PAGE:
Early this year I met Trisha Baptie, a Canadian prostitution survivor and activist. I also met Cherry Smiley, a friend of hers, who is a member of the Aboriginal Women’s Action Network. Both women have spent recent years working tirelessly to spread the truth about how prostitution affects Canadian women’s lives.

There is a real sense of ‘something in the air’ here – a sense that there is something more to the fact that women are rising up together, for the same reason, at the same time, all over the globe.

In February of this year, in the wake of the RTE documentary ‘Profiting from Prostitution’ I was asked to write an article for the Irish Examiner. I provided the following piece:

“The nation is finally beginning to take a look at the intrinsic harm of prostitution. I welcome this because it is a harm I have understood since I was a fifteen-year-old prostitute, being used by up to ten men a day. The one thing that linked those men together, besides their urges to pay for the right to abuse my young body, was that they all knew just how young I was. They all knew because I told them, and I told them because it had the near-universal effect of causing them to become very aroused.

“When a man is very aroused in street prostitution that is a good thing, because it means he’ll climax quickly and the whole ordeal will be over fairly fast. I learned that on my very first day while sitting in the car of an elderly man who, as he abused me, repeated over and over the thing that was causing him such sexual joy: ‘Oh, you’re very young – aren’t you? Aren’t you?’

“That is the true, sleazy and debased face of prostitution – the face that pro-prostitution lobby groups hysterically deny and attempt to conceal. Well, they cannot conceal it from me. I spent too long looking at it, too long being abused by it, and too long trying to recover from the soul-level injury it left behind.

“Many of the girls I worked alongside were not much older than I was and one was only thirteen-years-old – and there was no shortage of grown men paying to abuse her. Most of the older women had been working since they were our age or younger, and many of them had histories of sexual abuse that predated their prostitution lives. When a person looks at a thirty or forty-something prostitute what they forget is that they are looking, in most cases, at a woman who has been inured to bodily invasion since she was a prepubescent child.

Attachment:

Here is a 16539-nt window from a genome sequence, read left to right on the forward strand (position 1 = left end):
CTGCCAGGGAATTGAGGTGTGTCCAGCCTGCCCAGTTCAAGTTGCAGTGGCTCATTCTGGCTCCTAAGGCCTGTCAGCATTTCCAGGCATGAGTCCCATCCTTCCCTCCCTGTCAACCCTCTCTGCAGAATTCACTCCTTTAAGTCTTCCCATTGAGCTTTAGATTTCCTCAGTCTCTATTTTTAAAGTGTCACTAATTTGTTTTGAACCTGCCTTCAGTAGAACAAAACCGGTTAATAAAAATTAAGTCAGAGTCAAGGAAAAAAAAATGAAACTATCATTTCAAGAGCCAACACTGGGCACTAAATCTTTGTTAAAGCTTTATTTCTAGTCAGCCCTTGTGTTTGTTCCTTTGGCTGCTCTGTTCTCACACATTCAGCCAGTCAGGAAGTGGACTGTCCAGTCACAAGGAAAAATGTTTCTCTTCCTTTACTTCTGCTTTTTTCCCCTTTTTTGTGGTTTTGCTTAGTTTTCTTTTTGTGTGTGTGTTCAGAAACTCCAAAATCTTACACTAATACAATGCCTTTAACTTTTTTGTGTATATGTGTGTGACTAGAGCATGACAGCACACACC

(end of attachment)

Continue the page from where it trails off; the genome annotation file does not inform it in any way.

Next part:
“I didn’t just work outdoors. When the sexual offences act of 1993 came into force it drove me and many others like me indoors, where we had even less autonomy over the conditions of our own lives. In the brothels and the ‘escort’ agencies we had to endure the same things we did on the streets, but we had to endure them for longer, and with no screening process as to who would and who would not pay to abuse us.

“You might wonder, ‘if you were a prostitute, what did it matter who it was?’ That is an innocent question, and it is deserving of an answer. It mattered because, far from being unaware of the abusive nature of prostitution, a lot of men were not only aware of it but actively got off on it. The misogyny from a lot of men was so potent and so deliberate it could cause nothing but trauma, as it was designed to do. And we, as the prostituted class that we were, could do nothing to protect ourselves other than try to avoid its most potent manifestations. This had been at least somewhat possible on the streets, where we could do our best to discern whether or not a man had hatred and the desire to hurt us seeping out of every pore. It was not at all possible once we’d gotten run indoors and the immediate effect was a rapid escalation in violence and murder.